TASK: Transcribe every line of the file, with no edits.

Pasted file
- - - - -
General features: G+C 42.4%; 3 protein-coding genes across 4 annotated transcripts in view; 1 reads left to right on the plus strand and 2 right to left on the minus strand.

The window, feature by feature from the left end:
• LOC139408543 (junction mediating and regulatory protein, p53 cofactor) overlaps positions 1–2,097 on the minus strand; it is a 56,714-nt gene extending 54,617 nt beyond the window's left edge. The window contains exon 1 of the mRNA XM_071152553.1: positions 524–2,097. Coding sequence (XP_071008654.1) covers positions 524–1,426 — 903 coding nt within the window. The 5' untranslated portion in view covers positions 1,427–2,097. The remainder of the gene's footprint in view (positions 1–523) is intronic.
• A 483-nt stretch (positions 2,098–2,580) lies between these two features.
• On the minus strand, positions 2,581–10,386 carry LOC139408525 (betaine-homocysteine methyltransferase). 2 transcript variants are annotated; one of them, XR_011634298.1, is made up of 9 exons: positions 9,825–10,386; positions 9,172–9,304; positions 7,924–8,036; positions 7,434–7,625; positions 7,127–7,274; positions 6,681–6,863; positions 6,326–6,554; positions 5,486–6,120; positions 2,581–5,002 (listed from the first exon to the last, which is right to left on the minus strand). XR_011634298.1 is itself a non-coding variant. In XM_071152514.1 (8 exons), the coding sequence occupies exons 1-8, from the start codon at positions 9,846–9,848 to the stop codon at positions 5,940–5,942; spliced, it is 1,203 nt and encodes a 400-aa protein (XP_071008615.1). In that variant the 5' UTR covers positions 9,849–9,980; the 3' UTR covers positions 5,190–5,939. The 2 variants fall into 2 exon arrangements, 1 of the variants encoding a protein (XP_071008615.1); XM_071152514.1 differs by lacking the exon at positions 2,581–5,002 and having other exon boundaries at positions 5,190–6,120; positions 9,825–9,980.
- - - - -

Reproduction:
General features: G+C 42.4%; 3 protein-coding genes across 4 annotated transcripts in view; 1 reads left to right on the plus strand and 2 right to left on the minus strand.

The window, feature by feature from the left end:
• LOC139408543 (junction mediating and regulatory protein, p53 cofactor) overlaps positions 1–2,097 on the minus strand; it is a 56,714-nt gene extending 54,617 nt beyond the window's left edge. The window contains exon 1 of the mRNA XM_071152553.1: positions 524–2,097. Coding sequence (XP_071008654.1) covers positions 524–1,426 — 903 coding nt within the window. The 5' untranslated portion in view covers positions 1,427–2,097. The remainder of the gene's footprint in view (positions 1–523) is intronic.
• A 483-nt stretch (positions 2,098–2,580) lies between these two features.
• On the minus strand, positions 2,581–10,386 carry LOC139408525 (betaine-homocysteine methyltransferase). 2 transcript variants are annotated; one of them, XR_011634298.1, is made up of 9 exons: positions 9,825–10,386; positions 9,172–9,304; positions 7,924–8,036; positions 7,434–7,625; positions 7,127–7,274; positions 6,681–6,863; positions 6,326–6,554; positions 5,486–6,120; positions 2,581–5,002 (listed from the first exon to the last, which is right to left on the minus strand). XR_011634298.1 is itself a non-coding variant. In XM_071152514.1 (8 exons), the coding sequence occupies exons 1-8, from the start codon at positions 9,846–9,848 to the stop codon at positions 5,940–5,942; spliced, it is 1,203 nt and encodes a 400-aa protein (XP_071008615.1). In that variant the 5' UTR covers positions 9,849–9,980; the 3' UTR covers positions 5,190–5,939. The 2 variants fall into 2 exon arrangements, 1 of the variants encoding a protein (XP_071008615.1); XM_071152514.1 differs by lacking the exon at positions 2,581–5,002 and having other exon boundaries at positions 5,190–6,120; positions 9,825–9,980.